Very generally, your brand probably falls into one of two categories:
You are either a single brand or a collection of brands under a single umbrella brand.
Warner Brothers has many brands under its control. Disney, on the other hand, is a single strong brand. Both are in the same entertainment industry and both have been able to succeed in most of their ventures.
But there are some key differences.
You generally don’t, after establishing your brand in the marketplace, go out to purposely dilute your influence. Most of your endeavours are all under the same name. You use these strategy to re-enforce your brand as you grow organically and expand.
But what if you were to expand by acquisition? What happens if your expansion plans include the takeover of another well-known brand. What if Disney were to take over Warner Brothers. The risk of Warner Brothers losing its identity and being rebranded as Disney just means that Disney, although increasing its own nett brand value has lost significantly more by dropping the Warner Brothers name.
But there are risks. Umbrellaing under one name means that if one venture fails, the impact is felt across the whole brand. If the Cool Ridge water brand was to be hit by a recall, then the impact to Coca Cola (the Cool Ridge owner) would be minimal, almost insignificant; and might become a recovery exercise in launching a different water brand, maybe with the opportunity to more closely align it to Coca Cola, to pick up the vacated market.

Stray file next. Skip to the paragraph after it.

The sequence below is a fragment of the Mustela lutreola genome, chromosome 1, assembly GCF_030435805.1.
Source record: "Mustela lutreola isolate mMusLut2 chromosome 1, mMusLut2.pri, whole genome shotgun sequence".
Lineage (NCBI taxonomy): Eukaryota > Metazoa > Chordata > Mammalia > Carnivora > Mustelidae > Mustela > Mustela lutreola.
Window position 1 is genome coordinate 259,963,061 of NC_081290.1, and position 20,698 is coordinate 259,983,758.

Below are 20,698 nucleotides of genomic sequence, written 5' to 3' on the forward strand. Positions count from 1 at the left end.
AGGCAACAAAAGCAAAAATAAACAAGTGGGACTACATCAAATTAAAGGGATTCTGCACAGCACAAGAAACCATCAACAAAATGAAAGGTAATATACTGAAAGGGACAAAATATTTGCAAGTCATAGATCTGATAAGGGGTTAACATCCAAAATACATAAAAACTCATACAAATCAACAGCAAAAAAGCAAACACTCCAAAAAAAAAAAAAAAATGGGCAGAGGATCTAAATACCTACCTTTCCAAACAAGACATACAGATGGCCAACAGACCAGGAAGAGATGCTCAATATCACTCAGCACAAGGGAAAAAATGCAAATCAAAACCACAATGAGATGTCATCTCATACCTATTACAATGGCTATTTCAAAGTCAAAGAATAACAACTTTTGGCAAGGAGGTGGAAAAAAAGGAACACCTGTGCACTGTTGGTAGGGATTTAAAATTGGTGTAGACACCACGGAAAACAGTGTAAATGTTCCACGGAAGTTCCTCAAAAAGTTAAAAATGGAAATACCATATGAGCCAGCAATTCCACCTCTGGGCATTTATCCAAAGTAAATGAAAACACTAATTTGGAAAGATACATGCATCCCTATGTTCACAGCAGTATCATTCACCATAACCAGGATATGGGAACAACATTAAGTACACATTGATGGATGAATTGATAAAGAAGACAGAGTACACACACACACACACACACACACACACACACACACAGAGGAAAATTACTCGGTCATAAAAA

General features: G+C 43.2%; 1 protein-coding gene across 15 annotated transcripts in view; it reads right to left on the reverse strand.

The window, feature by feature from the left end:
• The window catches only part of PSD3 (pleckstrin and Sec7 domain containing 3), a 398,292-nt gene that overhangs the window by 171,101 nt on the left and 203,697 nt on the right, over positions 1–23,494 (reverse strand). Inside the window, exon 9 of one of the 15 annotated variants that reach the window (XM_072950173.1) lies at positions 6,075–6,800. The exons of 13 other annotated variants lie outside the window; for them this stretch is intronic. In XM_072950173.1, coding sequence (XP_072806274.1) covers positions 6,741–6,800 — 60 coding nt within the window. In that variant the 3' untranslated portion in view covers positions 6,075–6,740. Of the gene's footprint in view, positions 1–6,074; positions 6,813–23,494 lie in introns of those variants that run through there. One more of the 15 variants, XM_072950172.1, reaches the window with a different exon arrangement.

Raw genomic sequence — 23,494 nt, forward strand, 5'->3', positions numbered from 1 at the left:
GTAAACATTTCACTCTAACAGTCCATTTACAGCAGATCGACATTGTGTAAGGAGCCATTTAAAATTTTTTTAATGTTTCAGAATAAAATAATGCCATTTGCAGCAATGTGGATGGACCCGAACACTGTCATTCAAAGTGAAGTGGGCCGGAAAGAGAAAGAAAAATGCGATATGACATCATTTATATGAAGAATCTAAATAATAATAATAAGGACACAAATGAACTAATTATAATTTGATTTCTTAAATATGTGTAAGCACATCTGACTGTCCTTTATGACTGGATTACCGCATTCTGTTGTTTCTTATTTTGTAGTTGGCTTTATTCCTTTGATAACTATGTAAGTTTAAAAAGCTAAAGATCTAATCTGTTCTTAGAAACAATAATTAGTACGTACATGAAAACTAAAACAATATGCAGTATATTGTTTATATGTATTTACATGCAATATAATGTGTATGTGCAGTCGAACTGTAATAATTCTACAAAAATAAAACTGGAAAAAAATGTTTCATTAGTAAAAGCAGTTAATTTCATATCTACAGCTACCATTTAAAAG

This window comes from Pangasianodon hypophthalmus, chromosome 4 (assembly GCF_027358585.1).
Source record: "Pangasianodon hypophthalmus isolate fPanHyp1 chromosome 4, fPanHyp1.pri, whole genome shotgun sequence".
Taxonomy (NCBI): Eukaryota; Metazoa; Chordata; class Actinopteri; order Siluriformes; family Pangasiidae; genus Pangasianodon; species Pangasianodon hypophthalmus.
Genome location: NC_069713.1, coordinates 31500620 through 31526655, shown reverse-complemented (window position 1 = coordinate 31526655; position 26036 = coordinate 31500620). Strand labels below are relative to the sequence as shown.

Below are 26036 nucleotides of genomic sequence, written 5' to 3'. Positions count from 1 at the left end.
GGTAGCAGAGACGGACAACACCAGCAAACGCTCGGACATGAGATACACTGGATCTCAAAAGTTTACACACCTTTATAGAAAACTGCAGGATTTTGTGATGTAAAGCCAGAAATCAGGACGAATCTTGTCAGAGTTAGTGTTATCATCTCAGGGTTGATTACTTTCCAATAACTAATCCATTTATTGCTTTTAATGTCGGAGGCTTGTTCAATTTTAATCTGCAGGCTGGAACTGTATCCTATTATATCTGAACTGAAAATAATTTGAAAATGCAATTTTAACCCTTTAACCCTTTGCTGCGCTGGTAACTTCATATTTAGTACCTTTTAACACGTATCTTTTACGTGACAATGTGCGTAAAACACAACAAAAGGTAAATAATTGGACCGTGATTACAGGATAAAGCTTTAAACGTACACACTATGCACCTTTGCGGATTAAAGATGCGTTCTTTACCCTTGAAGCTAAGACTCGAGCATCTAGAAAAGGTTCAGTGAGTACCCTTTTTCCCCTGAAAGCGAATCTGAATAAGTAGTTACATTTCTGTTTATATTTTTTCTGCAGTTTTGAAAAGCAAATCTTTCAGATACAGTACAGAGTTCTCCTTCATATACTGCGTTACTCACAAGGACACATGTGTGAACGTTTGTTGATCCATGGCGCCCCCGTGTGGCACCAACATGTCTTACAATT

This leads to what should you do. Generally, if you offer goods and services across a common theme, there are definite advantages to moving with a strong single brand. If, on the other hand, you want to expand by acquisition or want to explore unrelated industries, then protect your primary brand and move forward with a new identity.
Fortunately, it is very easy to move between camps, so if one strategy does not quite fit then, after considering the associated costs and brand write-offs, flip to the other one.